The government of Quebec is hard at it - trying to stop Newfoundland and Labrador from getting too much of the oil from Old Harry. The big question is how does the federal government enter into an offshore agreement with Quebec when the border dispute is unsettled? Can we expect another betrayal at the hands of our federal government? Is our provincial government going to stand up and let it be known we claim all of Old Harry in accordance with the Convention of the Seas - which our country has signed onto? There is absolutely NO time to waste in making our position clear. Or do we trust that our federal Natural Resources Minister, Christian Paradis, a Quebec MP, will negotiate with Ms. Normandeau taking into account our provinces' interests and claims. We must be on guard for a shady, and quick, back room deal here. The following news story came out today in the Montreal Gazette, but was not reported in any of our papers...
By Kevin Dougherty Gazette Quebec Bureau, Montreal Gazette December 15, 2010 5:02 PM
Quebec will ask the federal government for 100 per cent of the resource royalties from oil and natural gas developments in the Gulf of St. Lawrence, which could bring the province as much as $8.7 billion.
Natural Resources Minister Nathalie Normandeau emerged from a regular meeting of the Charest cabinet Wednesday to announce that the cabinet has given her a mandate to negotiate a royalty agreement with the federal government.
Several potential drilling sites have been identified in Quebec’s portion of the Gulf, but Normandeau admitted Quebec has been pushed to act by plans to start drilling on the Newfoundland and Labrador side of the disputed underwater boundary between the two provinces at a place called Old Harry.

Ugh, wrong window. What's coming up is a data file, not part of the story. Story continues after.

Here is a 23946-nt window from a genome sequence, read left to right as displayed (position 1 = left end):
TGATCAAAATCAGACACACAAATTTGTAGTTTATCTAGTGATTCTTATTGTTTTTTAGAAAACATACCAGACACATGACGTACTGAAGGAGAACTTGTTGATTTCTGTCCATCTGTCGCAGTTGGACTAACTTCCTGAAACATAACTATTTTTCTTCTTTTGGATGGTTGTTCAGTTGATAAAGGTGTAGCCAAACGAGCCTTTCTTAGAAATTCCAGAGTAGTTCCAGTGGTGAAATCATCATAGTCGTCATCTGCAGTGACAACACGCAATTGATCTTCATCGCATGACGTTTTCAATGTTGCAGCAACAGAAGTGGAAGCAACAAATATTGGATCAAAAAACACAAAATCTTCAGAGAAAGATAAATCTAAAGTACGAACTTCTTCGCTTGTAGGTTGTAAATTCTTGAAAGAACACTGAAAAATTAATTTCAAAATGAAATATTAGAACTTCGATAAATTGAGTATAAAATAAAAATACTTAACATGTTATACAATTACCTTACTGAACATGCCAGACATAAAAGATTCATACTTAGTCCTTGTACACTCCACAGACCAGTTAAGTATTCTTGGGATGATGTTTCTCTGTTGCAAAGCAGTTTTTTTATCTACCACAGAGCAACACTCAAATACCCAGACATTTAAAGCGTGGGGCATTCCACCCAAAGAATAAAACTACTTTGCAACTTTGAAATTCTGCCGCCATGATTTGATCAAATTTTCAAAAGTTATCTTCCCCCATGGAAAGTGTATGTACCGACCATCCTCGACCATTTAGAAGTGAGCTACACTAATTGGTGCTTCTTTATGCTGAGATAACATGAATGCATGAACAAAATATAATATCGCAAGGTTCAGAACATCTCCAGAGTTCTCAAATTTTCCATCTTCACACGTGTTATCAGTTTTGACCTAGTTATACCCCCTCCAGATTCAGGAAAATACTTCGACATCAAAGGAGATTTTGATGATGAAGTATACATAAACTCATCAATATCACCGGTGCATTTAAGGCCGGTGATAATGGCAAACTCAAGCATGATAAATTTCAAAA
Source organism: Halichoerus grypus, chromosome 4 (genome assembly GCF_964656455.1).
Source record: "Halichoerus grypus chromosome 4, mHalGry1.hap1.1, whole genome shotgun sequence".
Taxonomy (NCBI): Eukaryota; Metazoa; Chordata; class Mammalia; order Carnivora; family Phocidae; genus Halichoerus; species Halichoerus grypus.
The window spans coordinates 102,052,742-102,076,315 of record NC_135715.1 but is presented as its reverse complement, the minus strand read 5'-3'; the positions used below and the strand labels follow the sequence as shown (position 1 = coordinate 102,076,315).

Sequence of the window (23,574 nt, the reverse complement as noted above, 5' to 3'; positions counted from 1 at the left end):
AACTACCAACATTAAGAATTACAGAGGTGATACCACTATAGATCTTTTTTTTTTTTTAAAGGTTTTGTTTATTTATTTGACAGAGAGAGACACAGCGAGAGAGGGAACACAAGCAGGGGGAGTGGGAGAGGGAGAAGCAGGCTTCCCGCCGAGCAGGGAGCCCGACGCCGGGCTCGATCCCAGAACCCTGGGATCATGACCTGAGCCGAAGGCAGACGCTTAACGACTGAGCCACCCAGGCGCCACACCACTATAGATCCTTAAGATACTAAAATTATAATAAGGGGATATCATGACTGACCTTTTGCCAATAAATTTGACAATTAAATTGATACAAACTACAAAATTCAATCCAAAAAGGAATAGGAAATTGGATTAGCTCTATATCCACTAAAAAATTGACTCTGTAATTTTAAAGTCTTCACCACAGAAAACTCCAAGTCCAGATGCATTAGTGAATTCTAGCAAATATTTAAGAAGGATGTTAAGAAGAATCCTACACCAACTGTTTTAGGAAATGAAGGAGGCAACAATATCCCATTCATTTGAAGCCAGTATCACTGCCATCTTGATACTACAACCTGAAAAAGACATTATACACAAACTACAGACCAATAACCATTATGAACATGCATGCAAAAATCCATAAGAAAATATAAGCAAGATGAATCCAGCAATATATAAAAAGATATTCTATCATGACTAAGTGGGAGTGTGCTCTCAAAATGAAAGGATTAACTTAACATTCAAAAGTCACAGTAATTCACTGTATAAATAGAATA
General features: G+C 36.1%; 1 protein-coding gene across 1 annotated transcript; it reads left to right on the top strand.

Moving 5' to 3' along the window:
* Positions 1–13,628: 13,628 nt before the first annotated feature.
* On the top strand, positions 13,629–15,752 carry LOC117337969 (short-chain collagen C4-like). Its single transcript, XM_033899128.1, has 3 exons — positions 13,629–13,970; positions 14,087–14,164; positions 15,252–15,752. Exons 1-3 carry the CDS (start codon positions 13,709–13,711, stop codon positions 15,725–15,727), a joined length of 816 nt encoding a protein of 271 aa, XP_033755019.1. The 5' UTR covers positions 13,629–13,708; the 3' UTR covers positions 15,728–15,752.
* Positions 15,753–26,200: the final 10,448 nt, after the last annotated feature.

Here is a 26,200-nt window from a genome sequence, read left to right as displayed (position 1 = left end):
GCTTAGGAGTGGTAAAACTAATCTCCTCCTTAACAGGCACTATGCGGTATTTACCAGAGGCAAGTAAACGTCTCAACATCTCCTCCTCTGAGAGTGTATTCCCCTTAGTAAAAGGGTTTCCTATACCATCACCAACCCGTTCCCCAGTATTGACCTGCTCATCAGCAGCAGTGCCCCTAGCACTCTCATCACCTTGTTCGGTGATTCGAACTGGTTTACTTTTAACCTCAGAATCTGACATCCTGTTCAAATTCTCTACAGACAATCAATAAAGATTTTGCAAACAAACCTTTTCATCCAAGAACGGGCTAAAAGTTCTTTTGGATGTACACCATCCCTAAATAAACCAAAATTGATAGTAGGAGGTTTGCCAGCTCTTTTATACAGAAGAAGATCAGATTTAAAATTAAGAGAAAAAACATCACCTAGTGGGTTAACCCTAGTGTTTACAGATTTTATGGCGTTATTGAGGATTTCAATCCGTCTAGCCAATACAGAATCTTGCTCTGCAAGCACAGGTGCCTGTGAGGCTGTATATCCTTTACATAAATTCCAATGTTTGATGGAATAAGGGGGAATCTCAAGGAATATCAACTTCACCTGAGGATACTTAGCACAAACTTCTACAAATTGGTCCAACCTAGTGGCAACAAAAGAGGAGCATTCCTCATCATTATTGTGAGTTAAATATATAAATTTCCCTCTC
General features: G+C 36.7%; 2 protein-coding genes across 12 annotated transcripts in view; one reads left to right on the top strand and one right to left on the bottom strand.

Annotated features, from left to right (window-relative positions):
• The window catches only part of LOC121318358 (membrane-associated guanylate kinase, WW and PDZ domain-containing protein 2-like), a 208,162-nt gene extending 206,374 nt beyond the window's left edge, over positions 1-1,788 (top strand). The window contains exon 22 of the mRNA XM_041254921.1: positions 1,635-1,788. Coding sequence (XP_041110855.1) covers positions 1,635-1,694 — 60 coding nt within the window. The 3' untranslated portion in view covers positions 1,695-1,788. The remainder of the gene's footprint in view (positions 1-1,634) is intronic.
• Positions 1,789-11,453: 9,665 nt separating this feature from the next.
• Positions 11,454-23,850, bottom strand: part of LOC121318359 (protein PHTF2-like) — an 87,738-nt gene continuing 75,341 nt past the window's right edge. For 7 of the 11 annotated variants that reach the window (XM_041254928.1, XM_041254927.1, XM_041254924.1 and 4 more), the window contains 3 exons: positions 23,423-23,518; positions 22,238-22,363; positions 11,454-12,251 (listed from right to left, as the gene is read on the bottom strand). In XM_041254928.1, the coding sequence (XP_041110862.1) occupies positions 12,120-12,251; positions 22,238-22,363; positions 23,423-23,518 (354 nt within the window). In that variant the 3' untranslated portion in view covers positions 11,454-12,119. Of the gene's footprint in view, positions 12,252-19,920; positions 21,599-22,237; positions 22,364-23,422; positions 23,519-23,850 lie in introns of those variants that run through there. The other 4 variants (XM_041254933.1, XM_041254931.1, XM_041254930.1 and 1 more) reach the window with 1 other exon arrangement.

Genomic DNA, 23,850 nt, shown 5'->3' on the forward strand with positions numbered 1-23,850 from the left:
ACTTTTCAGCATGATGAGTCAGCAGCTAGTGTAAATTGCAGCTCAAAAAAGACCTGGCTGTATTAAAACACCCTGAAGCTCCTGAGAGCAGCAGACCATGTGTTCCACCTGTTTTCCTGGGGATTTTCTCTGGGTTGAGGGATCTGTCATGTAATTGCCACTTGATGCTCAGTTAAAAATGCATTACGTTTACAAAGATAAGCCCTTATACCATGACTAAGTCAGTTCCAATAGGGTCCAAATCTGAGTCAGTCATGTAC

Corridor Resources Inc. of Halifax wanted to drilled on Quebec’s side of the line, but cannot without an agreement between Quebec and Ottawa.
So Corridor will drill instead on the Newfoundland side.
Geologists estimate that there are about 2 billion barrels of oil in Quebec’s portion of Old Harry. But the deposit could also be natural gas or perhaps a salt dome.
“We want 100 per cent of the royalties,” Normandeau told reporters. “Our priority in the short term is Old Harry.”
The federal government, backed by a Supreme Court of Canada ruling, claims full ownership of Canada’s offshore resources. Quebec also claims full ownership of undersea gas and oil deposits.
Normandeau said reopening the constitution to resolve the dispute is a dead-end.
So, like Newfoundland and Nova Scotia, Quebec will seek an administrative agreement with Ottawa, which will leave the ownership issue unresolved.
Under the administrative agreements reached by the two Atlantic provinces, joint federal-provincial boards manage offshore hydrocarbons.
Normandeau said Quebec wants to collect all the royalties itself, without federal participation.
She said the fact Christian Paradis, a Quebec MP, now is the federal natural resources minister represents an opportunity to resolve the dispute.
“I would be totally irresponsible not to seize this opportunity,” the minister said.
Normandeau added that Paradis is expecting Quebec to make this offer and talks will take place at the “top level” between deputy ministers, but that she plans to get actively involved in the talks as well.
Here's to the crazy ones, the misfits, the rebels, the troublemakers, the
round pegs in the square holes... the ones who see things differently -- they're
not fond of rules... You can quote them, disagree with them, glorify or vilify
them, but the only thing you can't do is ignore them because they change
things... they push the human race forward, and while some may see them as the
crazy ones, we see genius, because the ones who are crazy enough to think that
they can change the world, are the ones who do.
US computer engineer & industrialist (1955 - 2011)